Vicki Swales, RSPB Scotland’s Head of Land Use Policy, sets out why more must be done to make farming greener.
Farming green payment needs strengthening, not weakening
Following last week’s EU Referendum it’s not yet certain what the future arrangements for supporting Scottish agriculture will be. However, Common Agricultural Policy (CAP) payments to farmers look set to continue in the short term at least. One important element of these existing payments requires farmers to undertake some simple environmental actions designed to help wildlife and protect the environment, known as the ‘green payment’.
In the last few days the National Farmers Union Scotland (NFUS) has called on the Scottish Government to weaken the greening rules. This seems contrary to recently published evidence that CAP greening is already not doing enough to help the environment.
Under current greening rules, arable farmers must ensure that 5% of their land is managed to benefit wildlife and the environment – these are called Ecological Focus Areas (EFAs). Farmers can choose from a range of options to fulfil this requirement including growing nitrogen fixing crops such as peas and beans. Landscape features such as hedgerows and grass strips alongside cropped areas can also count towards a farmer’s EFA.
The European Commission published last week the results of a 'Review of greening after one year'. This found that the environmental benefit of greening very much depends on the choices made by Governments in designing the rules and on farmers’ choice of options. The review found that nitrogen fixing crops and catch crops are the most common type of EFA option used but they are least likely to help wildlife. Few EU countries have made use of the option to limit the use of pesticides and fertilisers in these areas. Landscape features which are particularly important for the protection of wildlife were not among the most declared choices of EFAs. The review concludes that the current pattern of choices made on EFAs tends to limit the intended contribution of this measure as regards helping wildlife on farms.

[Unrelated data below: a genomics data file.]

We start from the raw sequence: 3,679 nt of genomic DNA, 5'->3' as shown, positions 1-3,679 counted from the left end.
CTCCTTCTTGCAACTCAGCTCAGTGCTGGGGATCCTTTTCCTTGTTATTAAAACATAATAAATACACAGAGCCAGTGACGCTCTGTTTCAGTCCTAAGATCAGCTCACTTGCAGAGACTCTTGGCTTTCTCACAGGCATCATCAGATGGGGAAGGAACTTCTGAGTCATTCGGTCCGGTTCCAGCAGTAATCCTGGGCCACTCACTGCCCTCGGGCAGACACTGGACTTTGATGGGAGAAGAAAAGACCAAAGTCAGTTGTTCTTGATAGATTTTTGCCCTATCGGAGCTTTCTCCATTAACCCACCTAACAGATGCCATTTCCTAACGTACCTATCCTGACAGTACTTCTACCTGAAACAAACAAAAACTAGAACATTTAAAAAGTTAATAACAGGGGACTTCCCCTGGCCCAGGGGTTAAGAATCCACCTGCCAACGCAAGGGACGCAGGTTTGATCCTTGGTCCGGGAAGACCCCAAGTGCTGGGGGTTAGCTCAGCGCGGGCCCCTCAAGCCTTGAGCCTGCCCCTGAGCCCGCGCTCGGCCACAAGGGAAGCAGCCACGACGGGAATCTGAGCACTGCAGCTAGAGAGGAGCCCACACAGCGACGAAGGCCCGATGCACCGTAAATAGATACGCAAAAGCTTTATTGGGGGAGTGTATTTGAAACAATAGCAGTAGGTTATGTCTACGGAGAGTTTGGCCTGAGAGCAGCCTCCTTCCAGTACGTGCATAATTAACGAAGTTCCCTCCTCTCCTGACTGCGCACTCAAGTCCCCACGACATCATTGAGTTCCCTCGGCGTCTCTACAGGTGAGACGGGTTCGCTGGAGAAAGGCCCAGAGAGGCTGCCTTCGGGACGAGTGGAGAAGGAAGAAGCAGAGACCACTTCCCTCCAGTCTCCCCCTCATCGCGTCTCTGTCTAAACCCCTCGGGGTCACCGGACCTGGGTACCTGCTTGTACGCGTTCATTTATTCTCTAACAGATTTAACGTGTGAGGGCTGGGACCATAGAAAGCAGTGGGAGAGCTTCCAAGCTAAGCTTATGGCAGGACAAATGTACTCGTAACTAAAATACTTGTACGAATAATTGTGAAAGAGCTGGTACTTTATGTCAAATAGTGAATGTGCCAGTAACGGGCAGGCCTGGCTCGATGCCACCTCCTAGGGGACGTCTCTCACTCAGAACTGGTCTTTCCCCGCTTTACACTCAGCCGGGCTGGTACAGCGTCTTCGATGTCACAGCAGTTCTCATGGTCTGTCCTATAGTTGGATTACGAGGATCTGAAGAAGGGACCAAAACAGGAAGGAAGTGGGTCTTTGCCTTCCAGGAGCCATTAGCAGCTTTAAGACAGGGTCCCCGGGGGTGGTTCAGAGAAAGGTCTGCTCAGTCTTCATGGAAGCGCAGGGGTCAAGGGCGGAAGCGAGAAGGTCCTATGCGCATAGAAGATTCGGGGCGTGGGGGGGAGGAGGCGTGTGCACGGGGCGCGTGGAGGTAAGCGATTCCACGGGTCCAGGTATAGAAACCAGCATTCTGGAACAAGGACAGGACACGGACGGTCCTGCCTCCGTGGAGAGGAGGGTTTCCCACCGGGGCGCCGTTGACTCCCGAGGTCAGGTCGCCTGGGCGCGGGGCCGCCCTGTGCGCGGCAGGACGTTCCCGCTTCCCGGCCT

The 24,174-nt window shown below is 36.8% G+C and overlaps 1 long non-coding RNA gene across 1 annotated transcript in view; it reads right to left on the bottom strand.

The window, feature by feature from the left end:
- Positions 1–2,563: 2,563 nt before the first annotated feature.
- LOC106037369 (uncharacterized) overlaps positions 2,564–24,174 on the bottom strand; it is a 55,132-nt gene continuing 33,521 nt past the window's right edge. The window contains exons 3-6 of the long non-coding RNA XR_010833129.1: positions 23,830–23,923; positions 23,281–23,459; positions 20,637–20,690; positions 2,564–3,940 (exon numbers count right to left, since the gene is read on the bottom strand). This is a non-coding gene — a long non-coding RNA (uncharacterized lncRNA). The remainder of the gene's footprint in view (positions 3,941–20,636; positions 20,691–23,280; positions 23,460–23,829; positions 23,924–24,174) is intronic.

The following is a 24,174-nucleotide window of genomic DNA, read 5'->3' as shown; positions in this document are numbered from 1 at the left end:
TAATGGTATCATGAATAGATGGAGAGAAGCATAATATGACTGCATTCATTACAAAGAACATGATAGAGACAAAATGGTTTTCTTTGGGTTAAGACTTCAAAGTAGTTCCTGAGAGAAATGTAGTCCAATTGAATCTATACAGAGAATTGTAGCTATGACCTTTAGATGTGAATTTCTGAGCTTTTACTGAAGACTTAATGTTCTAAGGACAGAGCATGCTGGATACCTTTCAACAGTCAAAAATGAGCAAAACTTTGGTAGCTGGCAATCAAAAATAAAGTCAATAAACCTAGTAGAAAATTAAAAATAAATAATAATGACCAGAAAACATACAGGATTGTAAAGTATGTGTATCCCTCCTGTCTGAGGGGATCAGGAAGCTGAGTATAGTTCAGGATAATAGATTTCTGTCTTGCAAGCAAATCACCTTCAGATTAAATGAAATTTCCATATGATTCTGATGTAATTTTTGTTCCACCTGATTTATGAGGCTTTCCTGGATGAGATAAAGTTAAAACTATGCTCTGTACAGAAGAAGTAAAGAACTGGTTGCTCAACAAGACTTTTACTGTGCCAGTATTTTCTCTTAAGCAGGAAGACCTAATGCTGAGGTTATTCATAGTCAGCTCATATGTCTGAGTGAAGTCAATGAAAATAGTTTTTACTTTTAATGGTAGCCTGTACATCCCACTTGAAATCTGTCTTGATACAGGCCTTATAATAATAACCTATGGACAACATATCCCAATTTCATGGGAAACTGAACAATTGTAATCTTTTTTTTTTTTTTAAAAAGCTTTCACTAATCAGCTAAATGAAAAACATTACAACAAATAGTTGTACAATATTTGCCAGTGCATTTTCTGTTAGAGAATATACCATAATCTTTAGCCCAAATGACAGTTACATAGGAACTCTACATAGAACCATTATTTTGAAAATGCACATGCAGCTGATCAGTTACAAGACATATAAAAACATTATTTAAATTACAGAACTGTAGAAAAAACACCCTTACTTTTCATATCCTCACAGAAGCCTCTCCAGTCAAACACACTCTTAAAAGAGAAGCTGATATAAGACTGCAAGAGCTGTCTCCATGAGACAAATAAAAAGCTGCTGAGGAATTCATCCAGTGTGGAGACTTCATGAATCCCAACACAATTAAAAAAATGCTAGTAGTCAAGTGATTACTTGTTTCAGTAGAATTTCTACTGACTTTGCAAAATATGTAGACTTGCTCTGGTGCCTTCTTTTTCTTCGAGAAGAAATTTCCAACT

It is important to make clear that the greening rules come with a payment attached; farmers are not being asked to do something for nothing and are being supported for the action they take to help the environment. Across Scotland, these payments amount to approximately £130 million per annum and represent 30% of the total direct payments to farmers. Scotland needs to look at how to improve greening to do more for wildlife and the environment, not weaken what is already in place.
Vicki, for the first time in our lifetime Agriculture in the UK looks like having to bid for money from the same pot as every other priority, rather than having a ring fenced grant. Farmers are a tiny minority and far from hardening their position they need to think carefully about where broader support is likely to come from - and working more effectively with mass-membership environmental advocates like RSPB looks the obvious way to go.